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Buselli-Wallarab Jazz Orchestra – Basically Baker Vol. 2 – The Big Band Music of David Baker

The purpose behind the Buselli-Wallarab Jazz Orchestra’s Basically Baker Vol. 2 – The Big Band Music of David Baker (Patois Records, 2016) is trifold. To reintroduce the music of NEA Jazz Master and jazz educator David Baker. To benefit the David N. Baker Scholarship Fund. And, of course, to entertain the listener.

Brent Wallarab is conductor and music director. He also co-produced the album with Wayne Wallace, Mark Hood and Mark Buselli. On saxophones are Tom Walsh, Bill Sears, Rich Perry, Rob Dixon and Ned Boyd. Trombonists are Tim Coffman, Freddie Mendoza, Brennan Johns and Rich Dole. Celeste Holler-Seraphinoff plays bass trombone. On tuba is Dan Perantoni. Luke Gillespie is on piano; Jeremy Allen, bass; Steve Houghton, drums; Mitch Shiner, vibes; and Monika Herzig, celeste. The trumpet section consists of Tony Kadleck, Scott Belck, Graham Breedlove, Jeff Conrad, Mark Buselli and Pat Harbison. Guest soloists are Randy Brecker on trumpet, and Dave Stryker on guitar.

Some of the musicians were students of Baker, including the orchestra’s namesakes. The orchestra previously tapped in Baker’s musical genius with Basically Baker (2007). That recording made DownBeat’s top 100 of jazz CDs for the 21st century and is being reissued with the new release.

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Tom Cohen – Joyride

Drummer Tom Cohen mixes old with new in his fourth release, Joyride (2016).

Accompanying Cohen are Benito Gonzales, piano; Kris Funn, bass; Mike Boone, bass; and on selected tracks, Tom Ries, tenor and soprano saxophones.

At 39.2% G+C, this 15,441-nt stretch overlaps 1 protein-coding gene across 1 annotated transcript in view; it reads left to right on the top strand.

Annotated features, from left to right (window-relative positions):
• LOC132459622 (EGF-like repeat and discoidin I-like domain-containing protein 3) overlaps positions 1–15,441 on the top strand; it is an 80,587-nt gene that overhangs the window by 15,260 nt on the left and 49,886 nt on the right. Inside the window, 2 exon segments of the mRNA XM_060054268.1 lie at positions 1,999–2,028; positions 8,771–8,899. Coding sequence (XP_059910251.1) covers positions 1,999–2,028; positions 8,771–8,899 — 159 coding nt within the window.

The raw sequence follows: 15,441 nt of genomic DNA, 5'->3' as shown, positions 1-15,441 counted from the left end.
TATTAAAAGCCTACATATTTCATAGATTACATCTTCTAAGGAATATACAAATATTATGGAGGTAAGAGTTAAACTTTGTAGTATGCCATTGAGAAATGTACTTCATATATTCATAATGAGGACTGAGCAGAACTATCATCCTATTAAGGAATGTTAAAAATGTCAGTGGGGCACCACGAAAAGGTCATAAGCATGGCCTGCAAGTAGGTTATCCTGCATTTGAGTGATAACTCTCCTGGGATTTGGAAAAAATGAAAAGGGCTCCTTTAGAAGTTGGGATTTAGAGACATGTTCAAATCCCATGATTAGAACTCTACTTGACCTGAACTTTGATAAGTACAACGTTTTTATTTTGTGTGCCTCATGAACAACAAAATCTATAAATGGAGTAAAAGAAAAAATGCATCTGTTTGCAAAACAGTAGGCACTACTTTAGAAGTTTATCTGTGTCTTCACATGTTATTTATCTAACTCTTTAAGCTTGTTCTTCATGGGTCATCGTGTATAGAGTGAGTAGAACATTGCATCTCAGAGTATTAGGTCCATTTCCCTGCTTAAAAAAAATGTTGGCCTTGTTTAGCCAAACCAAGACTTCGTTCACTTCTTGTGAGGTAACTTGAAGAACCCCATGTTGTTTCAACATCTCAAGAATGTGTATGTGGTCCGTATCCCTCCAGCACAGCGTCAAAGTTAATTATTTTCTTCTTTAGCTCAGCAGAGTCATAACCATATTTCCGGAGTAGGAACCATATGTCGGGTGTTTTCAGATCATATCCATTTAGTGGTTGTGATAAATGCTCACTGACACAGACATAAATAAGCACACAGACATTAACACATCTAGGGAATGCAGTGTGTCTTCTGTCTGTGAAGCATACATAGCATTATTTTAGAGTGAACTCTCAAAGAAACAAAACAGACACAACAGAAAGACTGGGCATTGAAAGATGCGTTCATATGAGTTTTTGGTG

After a brief introduction titled, “Desi/Lucy,” Cohen and the gang get busy with Wayne Shorter’s “Black Nile.” Gonzalez leads, with Cohen and Funn jamming it up in the background. It’s a high-energy, finger-snapping song. The piano rolls on a frenetic pace. At the midway point, the piano brings it way down, as the bass comes forward. After Funn’s solo, Cohen cranks up the heat, showing his dexterity in a back and forth with the others. The trio plays a sequence, then Cohen stretches out on his own. They do this several times before reverting to the theme.

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Francisco Pais – Verde

The band is new, but the relationships have a history. And that history makes a recording like Verde (Product of Imagination, 2016) by Francisco Pais possible.

The musicians are Pais, voice and guitar; Myron Walden, tenor sax; Godwin Louis, alto sax; Julian Shore, piano; Connor Schultze, bass; and Fereno Nemeth, drums. Guest vocalists Genetta Kha and Jacklyn Chan appear on “Million Galaxies.” They have performed together in one configuration or another for about 10 years.

“The Painter” is an upbeat, gear-shifting song. Guitar and sax are in unison for the main theme. The tempo is constant, but the leads adjust their rate of notes per beat as the song progresses. Shore, Shultze and Nemeth stay quite busy behind the leads, especially Nemeth. Louis and Walden carry the middle passage in turns, each making his instrument sing, grind and wail for emphasis.

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SaltmanKnowles – Almost

Questions abound with the duo of William Knowles and Mark Saltman. They refuse to be defined by others, yet by their own admission, they’re not quite what they want to be – yet. On the brink of establishing that identity, they release SaltmanKnowles – Almost (Pacific Coast Jazz, 2016).

Personnel are Knowles, piano; Saltman, bass; Keith Killgo, drums; Grant Langford, saxes; DeAndre Schaifer, trumpet; Lori Williams, vocals on “What Is This Thing Called Love” and “September in the Rain”; EC3, drums on “This Is New”; Yvette Spears, vocals on “This Is New”; and Victor Provost, steel pans on “This Is New.”

Williams joins the ensemble for “What Is This Thing called Love?” It’s an easygoing, sassy rendition with Killgo provided a shuffle beat. The interplay among Knowles, Saltman and Killgo is dynamic throughout. Williams delivers a soulful lead. Solos are by Langford and Schaifer.